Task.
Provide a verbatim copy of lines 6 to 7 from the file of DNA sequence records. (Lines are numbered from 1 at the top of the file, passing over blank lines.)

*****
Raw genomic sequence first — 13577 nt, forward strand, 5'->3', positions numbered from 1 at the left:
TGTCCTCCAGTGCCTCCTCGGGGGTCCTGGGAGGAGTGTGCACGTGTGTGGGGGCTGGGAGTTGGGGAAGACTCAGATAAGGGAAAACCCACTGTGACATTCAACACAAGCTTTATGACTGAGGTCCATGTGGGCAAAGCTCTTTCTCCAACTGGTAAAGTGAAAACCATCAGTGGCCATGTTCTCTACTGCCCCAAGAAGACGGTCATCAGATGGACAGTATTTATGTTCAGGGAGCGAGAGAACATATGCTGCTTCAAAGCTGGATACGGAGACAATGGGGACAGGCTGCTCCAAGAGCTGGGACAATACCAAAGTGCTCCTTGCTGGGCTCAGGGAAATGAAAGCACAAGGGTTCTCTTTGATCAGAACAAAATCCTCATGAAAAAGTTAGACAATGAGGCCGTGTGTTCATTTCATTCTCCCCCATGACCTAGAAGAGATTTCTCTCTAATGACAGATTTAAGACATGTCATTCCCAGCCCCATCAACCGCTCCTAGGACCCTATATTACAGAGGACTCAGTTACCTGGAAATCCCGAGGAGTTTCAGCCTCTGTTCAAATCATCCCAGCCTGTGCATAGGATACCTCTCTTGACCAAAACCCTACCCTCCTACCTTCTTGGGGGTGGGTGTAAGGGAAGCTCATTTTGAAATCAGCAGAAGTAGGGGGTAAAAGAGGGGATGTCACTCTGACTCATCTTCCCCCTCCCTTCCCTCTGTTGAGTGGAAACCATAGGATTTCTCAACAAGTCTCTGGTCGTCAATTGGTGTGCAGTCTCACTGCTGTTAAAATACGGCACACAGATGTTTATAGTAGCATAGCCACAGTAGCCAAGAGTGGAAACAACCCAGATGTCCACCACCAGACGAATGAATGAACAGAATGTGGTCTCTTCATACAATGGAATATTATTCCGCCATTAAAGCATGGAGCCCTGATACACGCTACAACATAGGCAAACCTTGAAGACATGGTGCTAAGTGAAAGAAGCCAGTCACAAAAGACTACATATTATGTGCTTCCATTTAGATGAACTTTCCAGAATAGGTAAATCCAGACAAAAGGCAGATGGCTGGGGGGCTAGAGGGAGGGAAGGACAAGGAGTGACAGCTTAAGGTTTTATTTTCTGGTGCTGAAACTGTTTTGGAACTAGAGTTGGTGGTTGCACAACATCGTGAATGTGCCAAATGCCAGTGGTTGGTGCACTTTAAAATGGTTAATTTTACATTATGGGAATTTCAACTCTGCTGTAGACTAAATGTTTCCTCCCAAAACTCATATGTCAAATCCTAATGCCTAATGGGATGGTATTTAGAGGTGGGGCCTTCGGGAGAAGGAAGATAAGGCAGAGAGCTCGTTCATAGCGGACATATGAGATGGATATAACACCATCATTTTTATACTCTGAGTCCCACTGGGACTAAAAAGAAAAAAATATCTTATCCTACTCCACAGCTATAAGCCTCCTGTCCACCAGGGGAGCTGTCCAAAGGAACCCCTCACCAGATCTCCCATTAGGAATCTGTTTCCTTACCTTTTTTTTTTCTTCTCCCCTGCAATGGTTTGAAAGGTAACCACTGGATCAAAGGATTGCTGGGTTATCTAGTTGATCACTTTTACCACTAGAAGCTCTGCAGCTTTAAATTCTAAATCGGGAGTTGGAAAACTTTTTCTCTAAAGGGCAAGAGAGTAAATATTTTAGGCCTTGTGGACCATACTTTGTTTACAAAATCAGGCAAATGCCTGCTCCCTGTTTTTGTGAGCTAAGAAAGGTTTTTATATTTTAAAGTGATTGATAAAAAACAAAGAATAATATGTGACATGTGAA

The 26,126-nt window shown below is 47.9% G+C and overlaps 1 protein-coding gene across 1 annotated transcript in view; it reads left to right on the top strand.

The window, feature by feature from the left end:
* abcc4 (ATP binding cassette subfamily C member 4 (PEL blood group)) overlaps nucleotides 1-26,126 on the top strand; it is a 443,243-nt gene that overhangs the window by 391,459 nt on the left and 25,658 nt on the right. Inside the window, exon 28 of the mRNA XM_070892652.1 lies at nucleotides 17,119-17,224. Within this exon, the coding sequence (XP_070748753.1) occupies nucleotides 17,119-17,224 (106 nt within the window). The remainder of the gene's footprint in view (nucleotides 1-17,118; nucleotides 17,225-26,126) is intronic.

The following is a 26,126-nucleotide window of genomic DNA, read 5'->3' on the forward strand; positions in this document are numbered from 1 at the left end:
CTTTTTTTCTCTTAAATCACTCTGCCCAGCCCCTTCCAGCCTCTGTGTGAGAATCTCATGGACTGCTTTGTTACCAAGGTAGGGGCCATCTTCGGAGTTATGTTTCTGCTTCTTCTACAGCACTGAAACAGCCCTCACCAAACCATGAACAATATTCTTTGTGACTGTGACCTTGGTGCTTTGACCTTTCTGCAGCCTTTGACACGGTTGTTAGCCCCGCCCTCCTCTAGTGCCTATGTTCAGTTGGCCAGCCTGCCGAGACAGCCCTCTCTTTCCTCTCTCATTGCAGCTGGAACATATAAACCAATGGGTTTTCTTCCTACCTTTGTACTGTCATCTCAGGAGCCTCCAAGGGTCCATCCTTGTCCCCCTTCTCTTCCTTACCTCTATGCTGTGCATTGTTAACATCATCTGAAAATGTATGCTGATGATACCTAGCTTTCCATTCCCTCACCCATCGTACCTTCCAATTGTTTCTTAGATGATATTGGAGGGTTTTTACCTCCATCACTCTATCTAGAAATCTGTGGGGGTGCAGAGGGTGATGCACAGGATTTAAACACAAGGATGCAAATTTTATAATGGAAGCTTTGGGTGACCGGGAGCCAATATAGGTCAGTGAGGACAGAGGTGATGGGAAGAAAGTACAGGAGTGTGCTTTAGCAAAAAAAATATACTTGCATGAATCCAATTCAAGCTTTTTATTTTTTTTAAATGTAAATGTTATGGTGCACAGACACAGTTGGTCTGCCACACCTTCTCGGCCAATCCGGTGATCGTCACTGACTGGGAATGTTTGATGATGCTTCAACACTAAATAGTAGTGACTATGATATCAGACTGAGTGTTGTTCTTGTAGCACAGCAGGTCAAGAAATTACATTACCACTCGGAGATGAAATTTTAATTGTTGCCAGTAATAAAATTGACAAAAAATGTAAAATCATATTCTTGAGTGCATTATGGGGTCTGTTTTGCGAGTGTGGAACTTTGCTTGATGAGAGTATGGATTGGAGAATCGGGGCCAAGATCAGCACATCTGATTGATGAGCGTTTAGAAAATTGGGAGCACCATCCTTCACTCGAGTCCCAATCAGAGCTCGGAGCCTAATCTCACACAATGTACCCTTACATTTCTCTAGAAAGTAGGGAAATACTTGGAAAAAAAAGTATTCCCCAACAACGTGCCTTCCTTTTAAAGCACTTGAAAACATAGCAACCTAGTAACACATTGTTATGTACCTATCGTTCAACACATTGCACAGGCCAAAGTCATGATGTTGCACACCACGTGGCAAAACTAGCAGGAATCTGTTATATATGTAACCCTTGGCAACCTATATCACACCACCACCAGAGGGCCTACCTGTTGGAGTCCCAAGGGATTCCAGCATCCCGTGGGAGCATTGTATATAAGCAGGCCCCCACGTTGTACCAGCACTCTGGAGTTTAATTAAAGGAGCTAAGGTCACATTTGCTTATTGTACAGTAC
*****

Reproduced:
The following is a 26,126-nucleotide window of genomic DNA, read 5'->3' on the forward strand; positions in this document are numbered from 1 at the left end:
CTTTTTTTCTCTTAAATCACTCTGCCCAGCCCCTTCCAGCCTCTGTGTGAGAATCTCATGGACTGCTTTGTTACCAAGGTAGGGGCCATCTTCGGAGTTATGTTTCTGCTTCTTCTACAGCACTGAAACAGCCCTCACCAAACCATGAACAATATTCTTTGTGACTGTGACCTTGGTGCTTTGACCTTTCTGCAGCCTTTGACACGGTTGTTAGCCCCGCCCTCCTCTAGTGCCTATGTTCAGTTGGCCAGCCTGCCGAGACAGCCCTCTCTTTCCTCTCTCATTGCAGCTGGAACATATAAACCAATGGGTTTTCTTCCTACCTTTGTACTGTCATCTCAGGAGCCTCCAAGGGTCCATCCTTGTCCCCCTTCTCTTCCTTACCTCTATGCTGTGCATTGTTAACATCATCTGAAAATGTATGCTGATGATACCTAGCTTTCCATTCCCTCACCCATCGTACCTTCCAATTGTTTCTTAGATGATATTGGAGGGTTTTTACCTCCATCACTCTATCTAGAAATCTGTGGGGGTGCAGAGGGTGATGCACAGGATTTAAACACAAGGATGCAAATTTTATAATGGAAGCTTTGGGTGACCGGGAGCCAATATAGGTCAGTGAGGACAGAGGTGATGGGAAGAAAGTACAGGAGTGTGCTTTAGCAAAAAAAATATACTTGCATGAATCCAATTCAAGCTTTTTATTTTTTTTAAATGTAAATGTTATGGTGCACAGACACAGTTGGTCTGCCACACCTTCTCGGCCAATCCGGTGATCGTCACTGACTGGGAATGTTTGATGATGCTTCAACACTAAATAGTAGTGACTATGATATCAGACTGAGTGTTGTTCTTGTAGCACAGCAGGTCAAGAAATTACATTACCACTCGGAGATGAAATTTTAATTGTTGCCAGTAATAAAATTGACAAAAAATGTAAAATCATATTCTTGAGTGCATTATGGGGTCTGTTTTGCGAGTGTGGAACTTTGCTTGATGAGAGTATGGATTGGAGAATCGGGGCCAAGATCAGCACATCTGATTGATGAGCGTTTAGAAAATTGGGAGCACCATCCTTCACTCGAGTCCCAATCAGAGCTCGGAGCCTAATCTCACACAATGTACCCTTACATTTCTCTAGAAAGTAGGGAAATACTTGGAAAAAAAAGTATTCCCCAACAACGTGCCTTCCTTTTAAAGCACTTGAAAACATAGCAACCTAGTAACACATTGTTATGTACCTATCGTTCAACACATTGCACAGGCCAAAGTCATGATGTTGCACACCACGTGGCAAAACTAGCAGGAATCTGTTATATATGTAACCCTTGGCAACCTATATCACACCACCACCAGAGGGCCTACCTGTTGGAGTCCCAAGGGATTCCAGCATCCCGTGGGAGCATTGTATATAAGCAGGCCCCCACGTTGTACCAGCACTCTGGAGTTTAATTAAAGGAGCTAAGGTCACATTTGCTTATTGTACAGTAC